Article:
Q. My father married a woman 20 years younger than he. Since he passed away two years ago at 84, his widow hasn't invited us over to the house I grew up in, and she has had extensive work done on the house. She sent my daughter a card for her birthday, but nothing else. When my brother came to town, she was too busy with her church to see him. When my nephew visited, she dropped off cookies and a gift for his kids, but left because she didn't want to drive in the rain. She accepts dinner invitations, always comes on Thanksgiving, and occasionally pays.
I always thought she married my dad for his money, and she insisted that he leave her everything; my dad told me that. My dad left my brother and me a small insurance policy.
She showed no affection toward my dad when he was dying of lung cancer, and she gave him so much morphine that he lost consciousness. She told me point-blank there wouldn't be any treatment, and joked after he died about "getting the evidence out the door." I think she's evil, but she camouflages herself as a super-religious churchgoer.
She recently declined an invitation to dinner because her cat has asthma.
Writing this, it should be obvious. I wonder if I am just biased against her. How does one handle a person like this?
A. I might just use "the cat has asthma" when I need an excuse, and I don't have a cat.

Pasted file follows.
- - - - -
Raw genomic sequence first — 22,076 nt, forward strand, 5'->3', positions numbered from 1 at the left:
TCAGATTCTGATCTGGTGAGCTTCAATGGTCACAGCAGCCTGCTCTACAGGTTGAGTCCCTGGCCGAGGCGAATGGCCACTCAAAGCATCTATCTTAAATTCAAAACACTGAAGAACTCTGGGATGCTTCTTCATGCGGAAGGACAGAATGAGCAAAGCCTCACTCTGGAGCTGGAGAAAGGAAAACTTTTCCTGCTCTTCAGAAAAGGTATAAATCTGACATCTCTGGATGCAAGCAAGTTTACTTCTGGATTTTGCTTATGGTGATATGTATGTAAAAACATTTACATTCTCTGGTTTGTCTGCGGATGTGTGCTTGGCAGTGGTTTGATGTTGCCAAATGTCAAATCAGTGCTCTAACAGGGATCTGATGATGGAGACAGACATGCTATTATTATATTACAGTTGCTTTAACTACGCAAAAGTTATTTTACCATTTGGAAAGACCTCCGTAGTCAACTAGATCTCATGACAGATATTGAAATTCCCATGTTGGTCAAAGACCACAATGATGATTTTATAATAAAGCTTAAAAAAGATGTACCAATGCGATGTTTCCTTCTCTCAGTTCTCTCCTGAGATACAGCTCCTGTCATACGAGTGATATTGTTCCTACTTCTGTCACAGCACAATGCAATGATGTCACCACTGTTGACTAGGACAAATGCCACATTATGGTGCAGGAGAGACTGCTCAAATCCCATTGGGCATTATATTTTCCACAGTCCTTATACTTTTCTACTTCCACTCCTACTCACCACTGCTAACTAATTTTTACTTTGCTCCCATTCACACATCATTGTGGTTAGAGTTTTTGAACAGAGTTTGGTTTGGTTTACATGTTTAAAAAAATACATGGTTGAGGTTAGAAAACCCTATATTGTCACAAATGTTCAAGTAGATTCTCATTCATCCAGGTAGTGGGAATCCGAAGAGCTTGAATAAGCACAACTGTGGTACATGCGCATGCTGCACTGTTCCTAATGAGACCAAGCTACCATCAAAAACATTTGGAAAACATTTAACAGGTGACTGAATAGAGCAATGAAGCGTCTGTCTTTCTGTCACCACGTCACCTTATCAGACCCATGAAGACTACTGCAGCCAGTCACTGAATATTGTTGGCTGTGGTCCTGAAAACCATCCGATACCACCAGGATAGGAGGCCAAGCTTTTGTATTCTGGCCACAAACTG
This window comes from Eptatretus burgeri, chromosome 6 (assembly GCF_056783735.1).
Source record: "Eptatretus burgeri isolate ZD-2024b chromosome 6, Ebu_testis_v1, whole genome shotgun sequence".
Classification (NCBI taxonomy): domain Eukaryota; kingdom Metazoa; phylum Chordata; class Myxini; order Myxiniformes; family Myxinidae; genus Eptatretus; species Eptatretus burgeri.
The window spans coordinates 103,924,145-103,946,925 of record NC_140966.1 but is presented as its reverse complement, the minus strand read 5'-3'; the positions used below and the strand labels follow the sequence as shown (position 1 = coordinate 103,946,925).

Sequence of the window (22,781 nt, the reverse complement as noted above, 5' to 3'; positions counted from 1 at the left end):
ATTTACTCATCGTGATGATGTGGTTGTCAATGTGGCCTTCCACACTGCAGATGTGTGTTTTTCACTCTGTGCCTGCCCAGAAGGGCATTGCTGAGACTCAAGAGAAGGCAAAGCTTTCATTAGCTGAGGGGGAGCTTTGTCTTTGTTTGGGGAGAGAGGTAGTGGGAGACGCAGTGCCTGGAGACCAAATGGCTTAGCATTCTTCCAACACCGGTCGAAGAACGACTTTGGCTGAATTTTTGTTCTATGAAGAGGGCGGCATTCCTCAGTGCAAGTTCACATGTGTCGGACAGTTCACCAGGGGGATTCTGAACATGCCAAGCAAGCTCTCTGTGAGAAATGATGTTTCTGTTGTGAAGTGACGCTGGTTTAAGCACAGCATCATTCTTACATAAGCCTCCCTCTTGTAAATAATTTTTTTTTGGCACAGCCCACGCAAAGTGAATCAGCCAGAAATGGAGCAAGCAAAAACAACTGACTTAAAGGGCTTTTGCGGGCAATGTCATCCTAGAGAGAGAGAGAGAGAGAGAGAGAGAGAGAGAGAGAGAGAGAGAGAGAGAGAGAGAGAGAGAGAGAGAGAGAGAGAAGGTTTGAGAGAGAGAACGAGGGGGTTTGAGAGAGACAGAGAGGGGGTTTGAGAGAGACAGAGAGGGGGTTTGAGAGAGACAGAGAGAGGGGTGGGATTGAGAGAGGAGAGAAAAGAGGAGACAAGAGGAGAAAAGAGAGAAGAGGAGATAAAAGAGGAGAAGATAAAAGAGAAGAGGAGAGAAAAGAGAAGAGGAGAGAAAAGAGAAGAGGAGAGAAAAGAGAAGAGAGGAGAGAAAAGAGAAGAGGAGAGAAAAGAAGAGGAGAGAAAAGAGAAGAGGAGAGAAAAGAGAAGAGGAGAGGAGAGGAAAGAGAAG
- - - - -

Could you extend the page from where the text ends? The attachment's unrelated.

The only answer is a general and rather sad one, that there's really nothing to "handle"; she apparently does not see herself as part of your family beyond a rather superficial sense of duty. Maybe she did use your father -- your dad's remark about the will is certainly damning and maybe, too, there was more love between them than you were able to see, but, either way, I'm not sure how that's relevant now. Since you plainly dislike her, I'd say you're overdue to release her from the last few family obligations. And expectations.
That said, two specifics seem worth bringing up:
• "So much morphine": She couldn't have given him more than he was prescribed. It's possible his pain was finally well enough managed for him to sleep, that he asked her to max out the morphine, that he refused further treatment. It might help you to talk to a hospice social worker.
• "Extensive work … on the house": While it's unfortunate your childhood home is getting transformed away, any new owners likely would have done the same. Heck, plenty of adult children get to watch their own parents gut the family nest as soon as it empties. Grief and anger have a way of inflaming what would otherwise be routine.
I see why you're concerned about bias, but I think it's moot. You have your life, she has hers, and they needn't overlap unless you want them to. Done. If you feel it honors your father to keep her in the dinner-Thanksgiving loop, then do. If that hurts more than it helps, then don't.
And if neither feels right, then I suggest calling the hospice again this time to find help for what have turned out to be obstacles to simple grief. I'm sorry.
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